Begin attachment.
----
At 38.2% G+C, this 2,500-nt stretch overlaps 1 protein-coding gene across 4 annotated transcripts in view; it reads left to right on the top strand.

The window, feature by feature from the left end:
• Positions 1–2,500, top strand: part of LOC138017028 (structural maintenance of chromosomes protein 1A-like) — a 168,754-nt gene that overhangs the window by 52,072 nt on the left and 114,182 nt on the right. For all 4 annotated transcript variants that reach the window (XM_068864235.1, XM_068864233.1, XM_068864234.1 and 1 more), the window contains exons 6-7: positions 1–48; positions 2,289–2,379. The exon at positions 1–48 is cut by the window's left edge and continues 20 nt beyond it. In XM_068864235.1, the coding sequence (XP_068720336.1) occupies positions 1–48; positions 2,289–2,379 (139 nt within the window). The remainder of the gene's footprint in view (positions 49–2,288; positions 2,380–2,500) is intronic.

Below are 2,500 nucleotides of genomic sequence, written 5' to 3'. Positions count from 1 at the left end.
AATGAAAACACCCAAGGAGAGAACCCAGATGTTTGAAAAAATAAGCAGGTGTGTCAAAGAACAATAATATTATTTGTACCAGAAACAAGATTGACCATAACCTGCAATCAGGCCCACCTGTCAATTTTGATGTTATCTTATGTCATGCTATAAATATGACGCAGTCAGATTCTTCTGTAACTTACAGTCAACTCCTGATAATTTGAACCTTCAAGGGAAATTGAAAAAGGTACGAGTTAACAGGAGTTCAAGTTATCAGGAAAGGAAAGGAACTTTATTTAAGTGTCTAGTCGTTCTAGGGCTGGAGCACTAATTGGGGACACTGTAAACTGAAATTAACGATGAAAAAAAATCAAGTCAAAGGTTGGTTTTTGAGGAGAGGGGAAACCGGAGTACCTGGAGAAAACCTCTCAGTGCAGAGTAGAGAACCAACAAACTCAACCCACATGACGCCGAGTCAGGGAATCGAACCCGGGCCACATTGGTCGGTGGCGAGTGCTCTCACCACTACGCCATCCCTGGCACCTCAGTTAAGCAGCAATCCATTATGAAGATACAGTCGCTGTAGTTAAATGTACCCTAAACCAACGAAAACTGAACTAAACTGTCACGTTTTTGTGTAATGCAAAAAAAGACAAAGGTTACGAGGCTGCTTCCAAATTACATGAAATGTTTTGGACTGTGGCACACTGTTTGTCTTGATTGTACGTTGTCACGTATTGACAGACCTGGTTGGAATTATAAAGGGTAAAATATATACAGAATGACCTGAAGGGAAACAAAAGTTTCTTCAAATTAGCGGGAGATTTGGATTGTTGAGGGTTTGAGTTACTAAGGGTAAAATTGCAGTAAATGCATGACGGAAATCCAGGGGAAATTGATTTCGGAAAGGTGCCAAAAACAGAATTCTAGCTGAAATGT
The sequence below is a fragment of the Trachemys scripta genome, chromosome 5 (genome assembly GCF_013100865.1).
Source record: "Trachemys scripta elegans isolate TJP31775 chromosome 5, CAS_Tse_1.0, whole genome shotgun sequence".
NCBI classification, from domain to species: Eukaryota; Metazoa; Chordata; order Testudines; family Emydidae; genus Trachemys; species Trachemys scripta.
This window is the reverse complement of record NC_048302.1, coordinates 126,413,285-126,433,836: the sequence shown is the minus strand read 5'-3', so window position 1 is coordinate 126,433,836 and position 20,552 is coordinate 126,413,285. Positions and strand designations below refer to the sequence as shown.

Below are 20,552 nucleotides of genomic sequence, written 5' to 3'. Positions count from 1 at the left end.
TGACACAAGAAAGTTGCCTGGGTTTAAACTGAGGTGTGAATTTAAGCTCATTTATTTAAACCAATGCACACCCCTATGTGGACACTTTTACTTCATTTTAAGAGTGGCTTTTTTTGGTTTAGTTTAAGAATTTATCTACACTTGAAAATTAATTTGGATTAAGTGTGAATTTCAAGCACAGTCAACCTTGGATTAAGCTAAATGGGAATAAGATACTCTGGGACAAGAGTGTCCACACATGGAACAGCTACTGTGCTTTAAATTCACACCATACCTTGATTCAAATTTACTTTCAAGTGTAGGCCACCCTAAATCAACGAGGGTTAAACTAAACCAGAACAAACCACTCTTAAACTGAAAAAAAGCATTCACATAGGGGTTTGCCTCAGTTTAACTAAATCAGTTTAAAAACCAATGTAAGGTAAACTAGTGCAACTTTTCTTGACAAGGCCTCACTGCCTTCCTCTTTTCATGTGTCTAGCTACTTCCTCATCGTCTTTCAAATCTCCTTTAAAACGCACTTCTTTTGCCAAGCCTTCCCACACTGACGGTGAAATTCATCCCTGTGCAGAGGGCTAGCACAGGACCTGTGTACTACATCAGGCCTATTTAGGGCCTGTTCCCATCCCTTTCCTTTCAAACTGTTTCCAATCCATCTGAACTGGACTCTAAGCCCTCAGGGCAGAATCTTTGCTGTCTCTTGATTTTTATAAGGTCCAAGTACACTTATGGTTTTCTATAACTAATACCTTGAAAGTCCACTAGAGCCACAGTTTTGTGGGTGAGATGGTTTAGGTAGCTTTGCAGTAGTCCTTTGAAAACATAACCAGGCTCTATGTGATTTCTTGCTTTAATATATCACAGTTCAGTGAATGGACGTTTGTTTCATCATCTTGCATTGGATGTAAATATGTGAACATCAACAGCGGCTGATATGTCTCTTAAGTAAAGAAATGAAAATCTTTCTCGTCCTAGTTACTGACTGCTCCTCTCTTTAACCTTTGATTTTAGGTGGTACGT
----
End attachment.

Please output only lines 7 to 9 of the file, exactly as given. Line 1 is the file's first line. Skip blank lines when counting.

Source record: "Trachemys scripta elegans isolate TJP31775 chromosome 5, CAS_Tse_1.0, whole genome shotgun sequence".
NCBI classification, from domain to species: Eukaryota; Metazoa; Chordata; order Testudines; family Emydidae; genus Trachemys; species Trachemys scripta.
This window is the reverse complement of record NC_048302.1, coordinates 126,413,285-126,433,836: the sequence shown is the minus strand read 5'-3', so window position 1 is coordinate 126,433,836 and position 20,552 is coordinate 126,413,285. Positions and strand designations below refer to the sequence as shown.